Nehemiah 5 - Sermon Bible Commentary

Bible Comments
  • Nehemiah 5:15 open_in_new

    Nehemiah 5:15

    I. First let me put the main principle that lies here in these words: nothing will go right unless you dare to be singular. "So did not I." The chief field for the exercise of this resolute non-compliance with common practice is in the region of moral action in the daily conduct of your lives. (1) He who yields is wrecked and ruined. (a) The absolute necessity for this sturdy resistance is plain from the very make of our own natures, (b) It is enforced if we think of the order of things in which we dwell. (c) It is chiefly enforced by the fact that every one of us is thrown more or less closely into contact with people who themselves are living as they should not, and who would fain drag us after them. (2) Remember that not only does easy yielding to such enticements bring all sorts of moral confusion and failure into a man's life, but that such compliance is in itself weak and unworthy. Surely there is nothing that walks the earth more contemptible, as well as more certainly evil, than a man that lets himself be made by whatever force may happen to be strongest near him, and fastening up his helm and unshipping his oars, is content to be blown about by every vagrant wind and rolled in the trough of each curling wave. (3) Another very solemn consideration may be suggested, enforcing the need of this vigorous non-compliance with the temptations around us, from the remembrance of what a poor excuse for wrong-doing they will be found to be at last.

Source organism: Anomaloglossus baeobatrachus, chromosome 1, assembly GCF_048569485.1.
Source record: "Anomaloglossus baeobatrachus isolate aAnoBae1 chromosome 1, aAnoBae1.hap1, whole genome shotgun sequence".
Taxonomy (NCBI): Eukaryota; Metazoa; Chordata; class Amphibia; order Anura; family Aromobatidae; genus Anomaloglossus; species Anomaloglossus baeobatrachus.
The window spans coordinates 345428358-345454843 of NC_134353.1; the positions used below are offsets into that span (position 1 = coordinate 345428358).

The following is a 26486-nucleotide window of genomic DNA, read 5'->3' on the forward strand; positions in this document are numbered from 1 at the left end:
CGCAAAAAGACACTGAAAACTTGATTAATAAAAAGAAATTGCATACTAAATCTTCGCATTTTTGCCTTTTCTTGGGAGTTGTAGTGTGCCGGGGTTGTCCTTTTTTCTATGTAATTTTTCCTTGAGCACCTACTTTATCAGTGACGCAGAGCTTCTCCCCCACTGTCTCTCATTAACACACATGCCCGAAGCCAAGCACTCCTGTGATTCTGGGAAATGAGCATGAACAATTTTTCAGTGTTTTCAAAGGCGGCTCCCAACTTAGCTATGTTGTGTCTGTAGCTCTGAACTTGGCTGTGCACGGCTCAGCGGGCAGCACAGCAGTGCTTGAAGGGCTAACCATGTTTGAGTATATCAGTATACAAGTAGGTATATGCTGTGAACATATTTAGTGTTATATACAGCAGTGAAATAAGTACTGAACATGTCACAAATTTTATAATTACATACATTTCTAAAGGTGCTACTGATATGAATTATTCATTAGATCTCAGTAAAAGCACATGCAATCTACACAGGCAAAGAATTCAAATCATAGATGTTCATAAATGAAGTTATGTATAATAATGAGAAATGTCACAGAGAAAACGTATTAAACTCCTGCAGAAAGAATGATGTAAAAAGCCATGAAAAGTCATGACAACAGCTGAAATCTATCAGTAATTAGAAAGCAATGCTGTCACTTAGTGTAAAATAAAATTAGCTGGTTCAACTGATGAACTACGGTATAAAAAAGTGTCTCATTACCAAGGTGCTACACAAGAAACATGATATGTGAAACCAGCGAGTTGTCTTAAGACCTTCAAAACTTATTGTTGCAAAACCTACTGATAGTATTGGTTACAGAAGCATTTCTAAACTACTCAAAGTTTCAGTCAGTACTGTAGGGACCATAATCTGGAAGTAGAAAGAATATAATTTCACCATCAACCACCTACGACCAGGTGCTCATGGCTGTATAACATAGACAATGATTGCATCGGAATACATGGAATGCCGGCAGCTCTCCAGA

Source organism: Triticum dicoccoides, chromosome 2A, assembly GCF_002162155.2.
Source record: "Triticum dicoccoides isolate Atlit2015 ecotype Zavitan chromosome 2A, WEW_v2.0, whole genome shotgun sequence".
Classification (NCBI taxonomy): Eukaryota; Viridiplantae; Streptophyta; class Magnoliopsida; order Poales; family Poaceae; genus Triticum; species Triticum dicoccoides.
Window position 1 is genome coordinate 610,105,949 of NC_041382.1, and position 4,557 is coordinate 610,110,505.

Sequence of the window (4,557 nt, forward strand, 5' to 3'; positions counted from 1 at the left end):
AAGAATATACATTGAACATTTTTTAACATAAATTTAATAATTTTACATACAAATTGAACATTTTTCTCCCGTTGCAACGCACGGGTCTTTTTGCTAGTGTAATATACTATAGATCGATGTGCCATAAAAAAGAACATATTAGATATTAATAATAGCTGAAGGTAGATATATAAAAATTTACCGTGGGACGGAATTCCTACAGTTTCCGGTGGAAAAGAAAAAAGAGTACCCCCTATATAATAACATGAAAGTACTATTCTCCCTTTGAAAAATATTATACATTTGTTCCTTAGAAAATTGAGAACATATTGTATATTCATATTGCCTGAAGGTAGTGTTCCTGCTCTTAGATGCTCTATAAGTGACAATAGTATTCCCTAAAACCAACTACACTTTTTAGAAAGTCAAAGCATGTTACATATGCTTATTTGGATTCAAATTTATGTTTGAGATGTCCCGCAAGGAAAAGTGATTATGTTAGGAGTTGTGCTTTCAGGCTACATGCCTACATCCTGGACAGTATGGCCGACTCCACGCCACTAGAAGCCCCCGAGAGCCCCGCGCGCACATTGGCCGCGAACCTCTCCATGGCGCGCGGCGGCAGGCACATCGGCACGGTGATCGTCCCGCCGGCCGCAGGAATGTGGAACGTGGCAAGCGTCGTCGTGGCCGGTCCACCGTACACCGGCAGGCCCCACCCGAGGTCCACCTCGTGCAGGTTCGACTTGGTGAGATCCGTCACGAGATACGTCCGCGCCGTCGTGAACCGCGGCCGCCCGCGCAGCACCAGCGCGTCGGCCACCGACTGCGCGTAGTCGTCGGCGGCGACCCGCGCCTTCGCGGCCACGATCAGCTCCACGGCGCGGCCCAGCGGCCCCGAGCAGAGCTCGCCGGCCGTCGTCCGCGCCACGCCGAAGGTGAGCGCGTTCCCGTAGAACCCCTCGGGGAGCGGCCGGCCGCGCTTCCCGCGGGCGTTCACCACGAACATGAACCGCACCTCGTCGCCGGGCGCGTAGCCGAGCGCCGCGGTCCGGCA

II. You cannot resist the evil around you unless you give yourselves to God. "So did not I, because of the fear of God." God in Christ, trusted in, loved, reverenced, obeyed, imitated God in Christ alone strengthens a man for this resistance and non-compliance. (1) In Christ we have an all-sufficient pattern. There is a Man whom it is safe and blessed to imitate the Man Christ Jesus. (2) That fear of God which is all transfused and mingled with the love of Him gives us next an all-powerful motive. (3) The fear of God strengthens us for resistance because it gives us an omnipotent power in ourselves whereby we resist.

    As the secret of all negative forbearance from evil, take for your watchword "So did not I, because of the fear of God." As the secret of all positive allegiance to God, let your motto be "The love of Christ constraineth me."

    A. Maclaren, Sermons Preached in Manchester,3rd series, p. 89.

    Reference: Nehemiah 5:15. H. Melvill, Penny Pulpit,No. 1716.

  • Nehemiah 5:19 open_in_new

    Nehemiah 5:19

    If we use this motto of Nehemiah, we must live in the spirit of Nehemiah.

    I. We must think on God and God's glory. Let us be interested in Zion, concerned in the decay of Jerusalem, grieved because religion does not make the progress it ought to do. Let us be concerned about the assaults made on Jerusalem, whether by scepticism, or worldliness, or superstition. Let us care for Jerusalem and be zealous for its building up and its defence.

    II. Let us be willing to sacrifice ease, and luxury, and pleasure for the toils and sufferings of the people of God. Nehemiah gave up much. He laboured for the benefit of Jerusalem and Zion. Let us follow his example and be practical in our sympathy. Let us be diligent in service, and then we may leave our welfare and our earthly happiness to God's care. "Think upon me, my God, for good."

    III. There are two essential things in saying, "my God" a personal reliance on Him for salvation and a personal consecration to His service. Faith in Christ involves surrendering ourselves to Christ. Are we imitating Him and walking in His way? Let us yield ourselves to Him and avow that the Lord is our God.

    Newman Hall, Penny Pulpit,No. 711.

    Reference: 5 Parker, Fountain,Sept. 27th, 1877.